}

Setup basic code formatting rules

{
	"editor.tabSize": 4
}

Disable CRLF (\r\n) endings on Windows

{
	"files.eol": "\n"
}

Force indent style

If you really want to ensure a specific indent style in a shared repo, this is a forceful way to do so, in your .vscode/settings.json:

{
	"editor.insertSpaces": true,
	"editor.tabSize": 4,
	"editor.detectIndentation": false,
	"editor.formatOnSave": true,
	"editor.autoIndent": "full"
}

Change Linting / Error Styling

The main way that VSCode tracks if something is a "problem" is by having it flagged as either a warning or an error. Linters plug into this system, instead of defining their own types of problems, so unfortunately customization is often limited.

The first way to customize warnings and errors is in our VSCode settings.json to use workbench.colorCustomizations and the nested sub-properties for editorError.__, editorWarning.__, etc. For example, if we wanted to change the error red squiggly to appear lighter, with some opacity, we could use:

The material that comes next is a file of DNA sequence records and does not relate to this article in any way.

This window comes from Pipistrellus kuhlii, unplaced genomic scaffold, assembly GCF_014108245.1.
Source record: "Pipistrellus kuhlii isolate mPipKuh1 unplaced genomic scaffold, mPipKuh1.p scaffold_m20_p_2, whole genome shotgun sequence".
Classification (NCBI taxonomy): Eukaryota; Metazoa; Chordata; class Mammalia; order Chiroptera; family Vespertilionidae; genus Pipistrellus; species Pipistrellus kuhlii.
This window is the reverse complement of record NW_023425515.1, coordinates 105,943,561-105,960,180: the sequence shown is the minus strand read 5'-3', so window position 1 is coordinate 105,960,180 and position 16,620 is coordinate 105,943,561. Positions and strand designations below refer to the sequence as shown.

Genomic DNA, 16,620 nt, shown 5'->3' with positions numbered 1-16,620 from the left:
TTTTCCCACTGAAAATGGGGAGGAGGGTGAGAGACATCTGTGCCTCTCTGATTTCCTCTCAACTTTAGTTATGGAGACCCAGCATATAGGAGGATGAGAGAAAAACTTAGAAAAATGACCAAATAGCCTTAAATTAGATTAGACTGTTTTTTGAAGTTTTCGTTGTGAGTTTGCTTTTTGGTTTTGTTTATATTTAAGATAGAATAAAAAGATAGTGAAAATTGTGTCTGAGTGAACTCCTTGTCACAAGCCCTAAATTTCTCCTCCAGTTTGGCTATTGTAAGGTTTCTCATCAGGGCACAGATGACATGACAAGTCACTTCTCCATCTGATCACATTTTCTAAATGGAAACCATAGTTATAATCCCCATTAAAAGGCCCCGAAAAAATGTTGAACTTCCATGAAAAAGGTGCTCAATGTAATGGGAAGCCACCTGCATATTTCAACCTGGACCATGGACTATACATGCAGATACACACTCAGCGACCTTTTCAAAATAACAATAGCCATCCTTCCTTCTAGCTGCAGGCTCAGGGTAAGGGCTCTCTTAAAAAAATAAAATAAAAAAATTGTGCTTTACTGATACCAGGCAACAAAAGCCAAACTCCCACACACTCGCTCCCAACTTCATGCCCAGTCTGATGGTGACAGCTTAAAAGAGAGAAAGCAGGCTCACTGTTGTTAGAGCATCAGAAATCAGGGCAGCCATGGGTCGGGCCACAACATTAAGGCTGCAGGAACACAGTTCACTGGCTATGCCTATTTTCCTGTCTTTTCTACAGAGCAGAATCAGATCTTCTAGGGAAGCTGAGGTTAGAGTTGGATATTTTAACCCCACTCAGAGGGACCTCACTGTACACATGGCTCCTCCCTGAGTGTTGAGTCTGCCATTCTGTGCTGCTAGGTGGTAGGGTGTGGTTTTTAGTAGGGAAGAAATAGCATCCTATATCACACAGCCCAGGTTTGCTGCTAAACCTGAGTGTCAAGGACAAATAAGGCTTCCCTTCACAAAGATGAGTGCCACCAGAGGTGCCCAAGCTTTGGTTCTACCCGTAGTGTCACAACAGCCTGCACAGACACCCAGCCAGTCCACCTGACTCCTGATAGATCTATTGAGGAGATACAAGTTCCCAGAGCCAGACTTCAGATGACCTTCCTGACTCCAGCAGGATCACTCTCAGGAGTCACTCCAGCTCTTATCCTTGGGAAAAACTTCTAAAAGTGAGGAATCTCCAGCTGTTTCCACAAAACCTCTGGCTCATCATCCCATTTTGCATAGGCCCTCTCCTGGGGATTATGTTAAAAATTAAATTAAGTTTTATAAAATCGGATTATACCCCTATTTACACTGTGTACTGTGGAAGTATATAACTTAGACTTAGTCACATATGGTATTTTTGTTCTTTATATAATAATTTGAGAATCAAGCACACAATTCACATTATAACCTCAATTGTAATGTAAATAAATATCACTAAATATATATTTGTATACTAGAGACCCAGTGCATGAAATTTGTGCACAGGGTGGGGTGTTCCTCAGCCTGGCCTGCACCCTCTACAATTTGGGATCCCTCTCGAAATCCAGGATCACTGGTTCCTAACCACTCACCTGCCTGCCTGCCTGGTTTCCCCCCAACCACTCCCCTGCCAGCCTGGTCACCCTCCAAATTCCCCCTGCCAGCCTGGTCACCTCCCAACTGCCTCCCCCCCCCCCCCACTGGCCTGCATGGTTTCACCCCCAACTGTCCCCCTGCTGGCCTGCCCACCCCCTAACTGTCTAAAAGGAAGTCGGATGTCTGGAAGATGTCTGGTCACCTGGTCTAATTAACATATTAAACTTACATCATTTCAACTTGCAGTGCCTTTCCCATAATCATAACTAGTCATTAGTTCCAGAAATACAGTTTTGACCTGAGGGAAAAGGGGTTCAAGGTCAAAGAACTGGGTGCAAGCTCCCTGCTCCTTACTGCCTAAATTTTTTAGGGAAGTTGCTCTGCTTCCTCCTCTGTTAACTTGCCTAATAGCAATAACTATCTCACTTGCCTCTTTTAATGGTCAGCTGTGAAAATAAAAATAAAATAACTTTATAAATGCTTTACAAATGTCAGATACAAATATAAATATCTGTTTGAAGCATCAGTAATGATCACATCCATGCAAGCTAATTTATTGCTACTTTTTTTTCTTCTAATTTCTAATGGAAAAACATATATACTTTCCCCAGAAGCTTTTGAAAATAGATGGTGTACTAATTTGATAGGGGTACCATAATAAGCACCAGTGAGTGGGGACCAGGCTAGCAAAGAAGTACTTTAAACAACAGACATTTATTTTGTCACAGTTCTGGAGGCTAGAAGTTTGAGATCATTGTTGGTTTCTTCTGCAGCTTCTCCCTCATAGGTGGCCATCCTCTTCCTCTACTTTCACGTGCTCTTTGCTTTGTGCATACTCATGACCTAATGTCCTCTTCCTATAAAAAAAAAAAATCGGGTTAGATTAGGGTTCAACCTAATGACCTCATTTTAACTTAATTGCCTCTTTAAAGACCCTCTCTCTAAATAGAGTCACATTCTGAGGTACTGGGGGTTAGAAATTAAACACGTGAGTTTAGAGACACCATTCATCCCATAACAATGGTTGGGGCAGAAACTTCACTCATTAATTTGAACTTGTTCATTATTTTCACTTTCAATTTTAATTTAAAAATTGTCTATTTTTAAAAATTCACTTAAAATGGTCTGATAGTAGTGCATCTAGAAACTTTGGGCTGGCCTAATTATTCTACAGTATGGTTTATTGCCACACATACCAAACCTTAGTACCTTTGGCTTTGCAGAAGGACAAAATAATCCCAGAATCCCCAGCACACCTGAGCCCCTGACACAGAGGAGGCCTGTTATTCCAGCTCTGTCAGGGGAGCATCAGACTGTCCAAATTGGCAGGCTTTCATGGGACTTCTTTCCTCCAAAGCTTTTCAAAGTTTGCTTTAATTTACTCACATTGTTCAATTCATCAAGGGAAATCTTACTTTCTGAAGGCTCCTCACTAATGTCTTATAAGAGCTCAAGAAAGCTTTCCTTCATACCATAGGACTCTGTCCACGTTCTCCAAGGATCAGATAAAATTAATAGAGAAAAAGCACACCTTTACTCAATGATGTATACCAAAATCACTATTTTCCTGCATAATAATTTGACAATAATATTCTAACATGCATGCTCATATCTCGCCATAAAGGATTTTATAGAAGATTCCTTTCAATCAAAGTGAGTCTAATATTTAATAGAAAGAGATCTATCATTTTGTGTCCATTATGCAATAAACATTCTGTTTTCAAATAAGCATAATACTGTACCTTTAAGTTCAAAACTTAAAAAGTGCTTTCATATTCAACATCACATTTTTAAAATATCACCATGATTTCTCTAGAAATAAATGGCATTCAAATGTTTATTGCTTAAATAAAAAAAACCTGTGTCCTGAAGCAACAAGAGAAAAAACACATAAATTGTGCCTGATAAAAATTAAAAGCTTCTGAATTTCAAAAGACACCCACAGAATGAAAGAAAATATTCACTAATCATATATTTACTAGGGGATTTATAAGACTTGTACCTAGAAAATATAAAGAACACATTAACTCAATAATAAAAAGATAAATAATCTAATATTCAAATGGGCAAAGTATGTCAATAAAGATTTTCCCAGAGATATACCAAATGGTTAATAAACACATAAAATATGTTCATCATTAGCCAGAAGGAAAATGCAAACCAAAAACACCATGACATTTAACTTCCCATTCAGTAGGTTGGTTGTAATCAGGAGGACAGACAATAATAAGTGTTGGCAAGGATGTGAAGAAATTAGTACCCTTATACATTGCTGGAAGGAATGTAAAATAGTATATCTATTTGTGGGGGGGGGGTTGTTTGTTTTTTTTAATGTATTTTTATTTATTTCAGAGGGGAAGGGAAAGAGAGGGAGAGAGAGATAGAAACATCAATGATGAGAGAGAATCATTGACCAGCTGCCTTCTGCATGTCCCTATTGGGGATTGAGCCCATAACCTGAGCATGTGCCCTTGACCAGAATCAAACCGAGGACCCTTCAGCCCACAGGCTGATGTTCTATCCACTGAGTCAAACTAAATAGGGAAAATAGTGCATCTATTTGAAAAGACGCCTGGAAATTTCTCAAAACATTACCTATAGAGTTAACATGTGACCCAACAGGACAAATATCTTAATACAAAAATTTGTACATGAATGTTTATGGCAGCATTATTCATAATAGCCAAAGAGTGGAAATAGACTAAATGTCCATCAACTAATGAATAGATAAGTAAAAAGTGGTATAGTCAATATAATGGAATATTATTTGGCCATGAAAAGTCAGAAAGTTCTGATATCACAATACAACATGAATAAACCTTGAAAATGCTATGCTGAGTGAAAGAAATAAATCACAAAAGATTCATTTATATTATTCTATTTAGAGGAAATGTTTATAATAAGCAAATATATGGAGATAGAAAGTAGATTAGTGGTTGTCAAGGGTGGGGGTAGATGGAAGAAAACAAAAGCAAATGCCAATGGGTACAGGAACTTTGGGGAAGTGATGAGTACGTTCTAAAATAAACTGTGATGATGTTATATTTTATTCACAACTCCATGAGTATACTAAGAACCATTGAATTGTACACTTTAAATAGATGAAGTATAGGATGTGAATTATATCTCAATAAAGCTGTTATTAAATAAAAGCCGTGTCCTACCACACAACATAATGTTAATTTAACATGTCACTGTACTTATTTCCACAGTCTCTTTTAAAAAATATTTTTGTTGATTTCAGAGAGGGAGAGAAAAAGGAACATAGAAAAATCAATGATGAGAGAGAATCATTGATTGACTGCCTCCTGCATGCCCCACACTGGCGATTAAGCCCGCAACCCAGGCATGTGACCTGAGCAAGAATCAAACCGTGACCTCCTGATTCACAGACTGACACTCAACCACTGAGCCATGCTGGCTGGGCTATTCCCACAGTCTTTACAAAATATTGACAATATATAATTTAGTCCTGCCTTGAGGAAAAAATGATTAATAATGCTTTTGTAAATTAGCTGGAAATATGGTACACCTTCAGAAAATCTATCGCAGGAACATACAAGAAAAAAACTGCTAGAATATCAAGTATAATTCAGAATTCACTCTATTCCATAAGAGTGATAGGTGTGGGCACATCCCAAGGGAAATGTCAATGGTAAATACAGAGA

"workbench.colorCustomizations": {
	"editorError.foreground": "#ff00006e"
}

The second way is to have your linter actually emit different problem types to VSCode. For example, you can tell your linter to report all lint violations as warning instead of error:

🚨 -- WARNING -- 🚨: In general, having your linter emit warnings instead of errors is not a great idea, especially for large codebases that rely on automated lint checks to enforce clean PRs; this could allow lint tests to pass that should really fail.

Extensions:

Exporting Plugins as a List

For your personal dotfiles or sharing with others, you might want to export your list of installed extensions to a file. You can do this with code --list-extensions.

⚠ Warning: --list-extensions exports all installed extensions, regardless of whether they are enabled or disabled.

A full list of available CLI options are available in the VSCode docs.

VSCode-Icons - Customization

For customizing the icons, checkout "Fine Tuning" in the Wiki.